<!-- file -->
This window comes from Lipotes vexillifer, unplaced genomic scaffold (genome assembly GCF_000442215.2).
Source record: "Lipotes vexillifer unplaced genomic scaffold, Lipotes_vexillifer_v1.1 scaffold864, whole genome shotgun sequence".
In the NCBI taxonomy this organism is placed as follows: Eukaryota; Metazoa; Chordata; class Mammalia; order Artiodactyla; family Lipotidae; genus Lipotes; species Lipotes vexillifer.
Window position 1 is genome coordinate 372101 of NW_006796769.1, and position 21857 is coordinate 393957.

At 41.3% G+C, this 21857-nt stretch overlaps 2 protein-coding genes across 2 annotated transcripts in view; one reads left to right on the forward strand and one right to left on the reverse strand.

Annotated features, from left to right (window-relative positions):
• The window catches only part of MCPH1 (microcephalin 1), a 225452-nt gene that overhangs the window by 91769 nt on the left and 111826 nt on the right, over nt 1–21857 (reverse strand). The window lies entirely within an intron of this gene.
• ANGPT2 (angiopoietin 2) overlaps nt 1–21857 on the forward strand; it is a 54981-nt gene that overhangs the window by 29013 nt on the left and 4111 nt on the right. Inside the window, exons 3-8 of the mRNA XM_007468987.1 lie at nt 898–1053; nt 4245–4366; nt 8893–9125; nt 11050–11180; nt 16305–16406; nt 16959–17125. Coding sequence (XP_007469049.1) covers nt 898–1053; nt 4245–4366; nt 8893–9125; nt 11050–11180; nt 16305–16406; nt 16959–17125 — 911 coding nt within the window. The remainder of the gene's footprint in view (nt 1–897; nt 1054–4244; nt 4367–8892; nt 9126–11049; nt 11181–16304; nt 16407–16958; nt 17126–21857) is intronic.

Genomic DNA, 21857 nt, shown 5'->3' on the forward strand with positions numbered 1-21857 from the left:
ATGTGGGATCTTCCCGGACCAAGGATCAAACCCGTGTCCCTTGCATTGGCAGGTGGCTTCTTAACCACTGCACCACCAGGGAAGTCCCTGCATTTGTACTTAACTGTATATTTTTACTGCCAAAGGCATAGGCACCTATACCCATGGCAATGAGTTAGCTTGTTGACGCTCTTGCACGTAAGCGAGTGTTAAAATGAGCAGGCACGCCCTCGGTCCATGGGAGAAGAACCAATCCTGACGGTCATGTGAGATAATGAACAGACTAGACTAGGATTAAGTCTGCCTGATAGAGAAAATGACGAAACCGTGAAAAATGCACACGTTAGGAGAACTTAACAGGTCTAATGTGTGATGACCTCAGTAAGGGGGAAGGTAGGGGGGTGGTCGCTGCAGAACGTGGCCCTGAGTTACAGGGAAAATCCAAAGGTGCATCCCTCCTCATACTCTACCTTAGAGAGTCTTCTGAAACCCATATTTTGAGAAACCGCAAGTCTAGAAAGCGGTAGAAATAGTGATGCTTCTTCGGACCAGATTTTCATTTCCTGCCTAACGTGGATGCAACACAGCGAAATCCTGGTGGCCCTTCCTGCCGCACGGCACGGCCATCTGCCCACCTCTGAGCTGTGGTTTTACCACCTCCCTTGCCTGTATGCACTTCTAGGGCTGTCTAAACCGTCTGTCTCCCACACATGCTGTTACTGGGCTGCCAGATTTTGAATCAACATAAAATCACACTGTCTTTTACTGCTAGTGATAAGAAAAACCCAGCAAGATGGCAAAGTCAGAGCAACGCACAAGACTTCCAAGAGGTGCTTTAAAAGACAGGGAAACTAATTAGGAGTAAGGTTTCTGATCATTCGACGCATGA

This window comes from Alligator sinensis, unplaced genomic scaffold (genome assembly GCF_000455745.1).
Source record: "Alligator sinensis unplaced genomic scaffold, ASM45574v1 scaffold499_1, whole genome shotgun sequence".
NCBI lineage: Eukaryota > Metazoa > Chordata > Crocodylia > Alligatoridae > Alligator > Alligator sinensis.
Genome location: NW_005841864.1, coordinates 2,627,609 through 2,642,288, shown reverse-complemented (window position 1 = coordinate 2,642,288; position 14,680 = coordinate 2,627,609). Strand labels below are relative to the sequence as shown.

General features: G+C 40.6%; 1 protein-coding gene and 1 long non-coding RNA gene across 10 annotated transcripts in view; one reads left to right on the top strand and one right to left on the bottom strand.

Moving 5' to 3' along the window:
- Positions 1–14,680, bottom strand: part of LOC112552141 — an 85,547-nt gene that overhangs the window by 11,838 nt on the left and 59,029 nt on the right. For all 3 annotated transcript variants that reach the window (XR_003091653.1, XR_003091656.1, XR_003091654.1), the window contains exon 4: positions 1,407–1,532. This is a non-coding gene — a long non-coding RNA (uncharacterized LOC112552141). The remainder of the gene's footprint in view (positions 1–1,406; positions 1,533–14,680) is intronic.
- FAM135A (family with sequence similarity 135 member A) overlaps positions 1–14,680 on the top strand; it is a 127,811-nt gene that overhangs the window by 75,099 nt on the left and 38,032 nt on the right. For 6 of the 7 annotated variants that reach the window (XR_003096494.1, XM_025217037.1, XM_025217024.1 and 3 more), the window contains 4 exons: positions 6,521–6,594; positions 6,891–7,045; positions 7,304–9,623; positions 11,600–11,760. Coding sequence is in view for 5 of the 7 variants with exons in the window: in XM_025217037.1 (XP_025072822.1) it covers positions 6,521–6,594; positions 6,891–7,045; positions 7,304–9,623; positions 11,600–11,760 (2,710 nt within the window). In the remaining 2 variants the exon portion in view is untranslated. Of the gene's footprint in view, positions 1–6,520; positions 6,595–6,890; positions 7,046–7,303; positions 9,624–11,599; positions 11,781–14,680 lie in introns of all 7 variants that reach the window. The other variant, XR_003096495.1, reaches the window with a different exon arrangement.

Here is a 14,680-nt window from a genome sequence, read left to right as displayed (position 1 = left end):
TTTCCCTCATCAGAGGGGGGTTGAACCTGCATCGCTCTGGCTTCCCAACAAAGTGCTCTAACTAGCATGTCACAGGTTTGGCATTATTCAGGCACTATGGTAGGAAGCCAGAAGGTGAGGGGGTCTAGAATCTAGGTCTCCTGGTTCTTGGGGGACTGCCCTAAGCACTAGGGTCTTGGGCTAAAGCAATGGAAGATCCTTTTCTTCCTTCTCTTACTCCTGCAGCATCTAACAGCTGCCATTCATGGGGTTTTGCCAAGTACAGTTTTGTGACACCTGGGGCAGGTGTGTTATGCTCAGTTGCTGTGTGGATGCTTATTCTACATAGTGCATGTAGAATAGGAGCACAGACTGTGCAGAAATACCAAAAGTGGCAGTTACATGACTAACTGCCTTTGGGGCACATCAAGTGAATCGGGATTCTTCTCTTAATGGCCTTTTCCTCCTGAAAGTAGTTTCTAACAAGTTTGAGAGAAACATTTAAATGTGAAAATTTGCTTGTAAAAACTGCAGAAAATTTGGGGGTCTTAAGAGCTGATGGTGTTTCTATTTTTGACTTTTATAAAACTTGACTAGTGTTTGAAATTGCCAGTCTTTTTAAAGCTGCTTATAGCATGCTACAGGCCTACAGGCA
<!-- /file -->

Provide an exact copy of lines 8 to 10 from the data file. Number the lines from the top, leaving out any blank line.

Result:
• ANGPT2 (angiopoietin 2) overlaps nt 1–21857 on the forward strand; it is a 54981-nt gene that overhangs the window by 29013 nt on the left and 4111 nt on the right. Inside the window, exons 3-8 of the mRNA XM_007468987.1 lie at nt 898–1053; nt 4245–4366; nt 8893–9125; nt 11050–11180; nt 16305–16406; nt 16959–17125. Coding sequence (XP_007469049.1) covers nt 898–1053; nt 4245–4366; nt 8893–9125; nt 11050–11180; nt 16305–16406; nt 16959–17125 — 911 coding nt within the window. The remainder of the gene's footprint in view (nt 1–897; nt 1054–4244; nt 4367–8892; nt 9126–11049; nt 11181–16304; nt 16407–16958; nt 17126–21857) is intronic.

Genomic DNA, 21857 nt, shown 5'->3' on the forward strand with positions numbered 1-21857 from the left:
ATGTGGGATCTTCCCGGACCAAGGATCAAACCCGTGTCCCTTGCATTGGCAGGTGGCTTCTTAACCACTGCACCACCAGGGAAGTCCCTGCATTTGTACTTAACTGTATATTTTTACTGCCAAAGGCATAGGCACCTATACCCATGGCAATGAGTTAGCTTGTTGACGCTCTTGCACGTAAGCGAGTGTTAAAATGAGCAGGCACGCCCTCGGTCCATGGGAGAAGAACCAATCCTGACGGTCATGTGAGATAATGAACAGACTAGACTAGGATTAAGTCTGCCTGATAGAGAAAATGACGAAACCGTGAAAAATGCACACGTTAGGAGAACTTAACAGGTCTAATGTGTGATGACCTCAGTAAGGGGGAAGGTAGGGGGGTGGTCGCTGCAGAACGTGGCCCTGAGTTACAGGGAAAATCCAAAGGTGCATCCCTCCTCATACTCTACCTTAGAGAGTCTTCTGAAACCCATATTTTGAGAAACCGCAAGTCTAGAAAGCGGTAGAAATAGTGATGCTTCTTCGGACCAGATTTTCATTTCCTGCCTAACGTGGATGCAACACAGCGAAATCCTGGTGGCCCTTCCTGCCGCACGGCACGGCCATCTGCCCACCTCTGAGCTGTGGTTTTACCACCTCCCTTGCCTGTATGCACTTCTAGGGCTGTCTAAACCGTCTGTCTCCCACACATGCTGTTACTGGGCTGCCAGATTTTGAATCAACATAAAATCACACTGTCTTTTACTGCTAGTGATAAGAAAAACCCAGCAAGATGGCAAAGTCAGAGCAACGCACAAGACTTCCAAGAGGTGCTTTAAAAGACAGGGAAACTAATTAGGAGTAAGGTTTCTGATCATTCGACGCATGA